Mar 31, 2014; Arlington, TX, USA; Texas Rangers first baseman Prince Fielder (84) at bat during an opening day baseball game against the Philadelphia Phillies at Globe Life Park in Arlington. Mandatory Credit: Matthew Emmons-USA TODAY Sports
Count me as one of those that was incredibly excited to see big No. 84 step to the plate in his new blue and white uniform when baseball season commenced.
Count me as one of those that were sad to see No. 5 go, regardless of what he said afterward, because the rewards No. 84 could offer the Texas Rangers far outweigh those that No. 5 could offer.
And yes, count me now as one of those waiting for No. 84 to do something.
At the end of tonight’s disappointing 4-2 loss in Boston, Prince Fielder is hitting a meager .162 with just two doubles and three RBIs.
That’s not going to cut it, obviously, especially since the Rangers will be paying him 24 million big ones this year … and that’s just one year of the seven left on the nine-year, $214 million deal he signed two years ago with the Detroit Tigers.
I’ve used this word a whole, whole lot when it comes to discussing the Texas Rangers of 2014: Panic.
There are reasons to and not to, and one of the biggest reasons not to is we are just nine games into a 162-game marathon.
No, it is not time to panic about the money and years still owed to Fielder and it’s not time to panic about his wretched slump. It is just way, way too early to start doing that.
Baseball is the one sport where you will see players – yes, even the best of the best ones – have huge climaxes and pitfalls throughout the season. Some players start off hot, some don’t.
Prince Fielder is just one of those players that isn’t off to a hot start … at all … right now.
Some guys are notorious for starting off the season slow, and some of those don’t just start off slow for the first week or so, but for the entire month.
Fielder is going to get hot.
Trust me, it’s going to happen and when it does, it’s going to be a beautiful thing.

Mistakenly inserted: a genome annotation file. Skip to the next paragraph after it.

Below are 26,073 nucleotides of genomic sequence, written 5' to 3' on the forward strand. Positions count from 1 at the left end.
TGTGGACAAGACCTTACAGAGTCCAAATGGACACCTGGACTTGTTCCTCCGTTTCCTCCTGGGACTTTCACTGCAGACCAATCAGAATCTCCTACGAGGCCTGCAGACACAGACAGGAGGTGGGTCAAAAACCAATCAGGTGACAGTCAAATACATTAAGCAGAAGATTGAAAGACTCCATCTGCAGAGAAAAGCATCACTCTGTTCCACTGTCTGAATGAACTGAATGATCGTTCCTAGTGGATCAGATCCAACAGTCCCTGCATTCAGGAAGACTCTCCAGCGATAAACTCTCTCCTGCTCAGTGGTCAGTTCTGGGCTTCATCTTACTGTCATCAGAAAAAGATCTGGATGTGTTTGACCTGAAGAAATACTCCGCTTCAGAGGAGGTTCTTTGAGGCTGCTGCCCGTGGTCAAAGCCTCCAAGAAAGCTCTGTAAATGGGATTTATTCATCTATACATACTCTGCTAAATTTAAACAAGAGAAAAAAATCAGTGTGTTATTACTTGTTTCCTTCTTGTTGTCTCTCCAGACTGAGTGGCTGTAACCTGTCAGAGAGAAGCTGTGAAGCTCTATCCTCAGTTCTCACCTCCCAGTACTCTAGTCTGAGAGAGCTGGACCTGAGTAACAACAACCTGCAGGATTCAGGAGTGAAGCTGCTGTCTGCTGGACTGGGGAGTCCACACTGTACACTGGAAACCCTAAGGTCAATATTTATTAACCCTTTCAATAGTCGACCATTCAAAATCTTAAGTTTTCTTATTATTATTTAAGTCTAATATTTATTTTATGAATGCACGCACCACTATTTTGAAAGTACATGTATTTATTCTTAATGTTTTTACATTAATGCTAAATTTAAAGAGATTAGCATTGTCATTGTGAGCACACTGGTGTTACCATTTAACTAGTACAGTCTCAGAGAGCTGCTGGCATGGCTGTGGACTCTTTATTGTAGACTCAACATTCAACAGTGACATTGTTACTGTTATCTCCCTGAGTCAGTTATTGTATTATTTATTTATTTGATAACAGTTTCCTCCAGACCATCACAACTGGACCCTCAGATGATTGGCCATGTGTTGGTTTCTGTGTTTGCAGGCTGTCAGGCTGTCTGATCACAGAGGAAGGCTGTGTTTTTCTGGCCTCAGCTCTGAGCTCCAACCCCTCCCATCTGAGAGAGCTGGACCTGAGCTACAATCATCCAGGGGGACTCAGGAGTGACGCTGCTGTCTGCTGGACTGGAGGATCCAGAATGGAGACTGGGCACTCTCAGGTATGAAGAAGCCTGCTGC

But right now, he doesn’t look right. He doesn’t look comfortable standing at the plate, and that’s simply a sign of a guy struggling to find the zone in the batter’s box.
Fielder also hasn’t had the patient, selective approach he is widely touted as possessing. He has gone out of the zone a whole, whole lot so far and the results have been weak ground balls and pop-ups.
Yes, he had a good night at the plate last night, but who didn’t? You don’t want to see one of your best hitters rake when everyone else in the lineup is raking.
You want to see him stand out and make a hit — or two — in a game like today’s game, when the pitching has the team handcuffed most of the day. That’s when you want him to stand out and make a difference.
But Fielder has not looked like that at all. He has looked just like everyone else when the pitching is tough, or when it’s batting practice time against guys like Felix Doubront.
As you may have heard Tom Grieve mention on the broadcast the other night, Fielder is most dangerous when he is hitting the ball up the middle with authority.
When you see him start doing that, look out. Big things will be coming for the big guy.
The spotlight is most definitely on him right now as we await word on the extent of Adrian Beltre’s quad injury.
If Beltre was to miss any time at all, and if the Rangers want to somehow stay afloat after the first month, Fielder is going to have to get it figured out in a hurry.
The Rangers can’t afford to give him a month to get things figured out and that might not be fair, even for a guy making as much money and who is as talented as Fielder.
No one is going to give him any excuses and no one is going to allow him to make any.
It’s time for Fielder to zero in and help this team out.
The rest of the guys expected to keep having to limp off the field.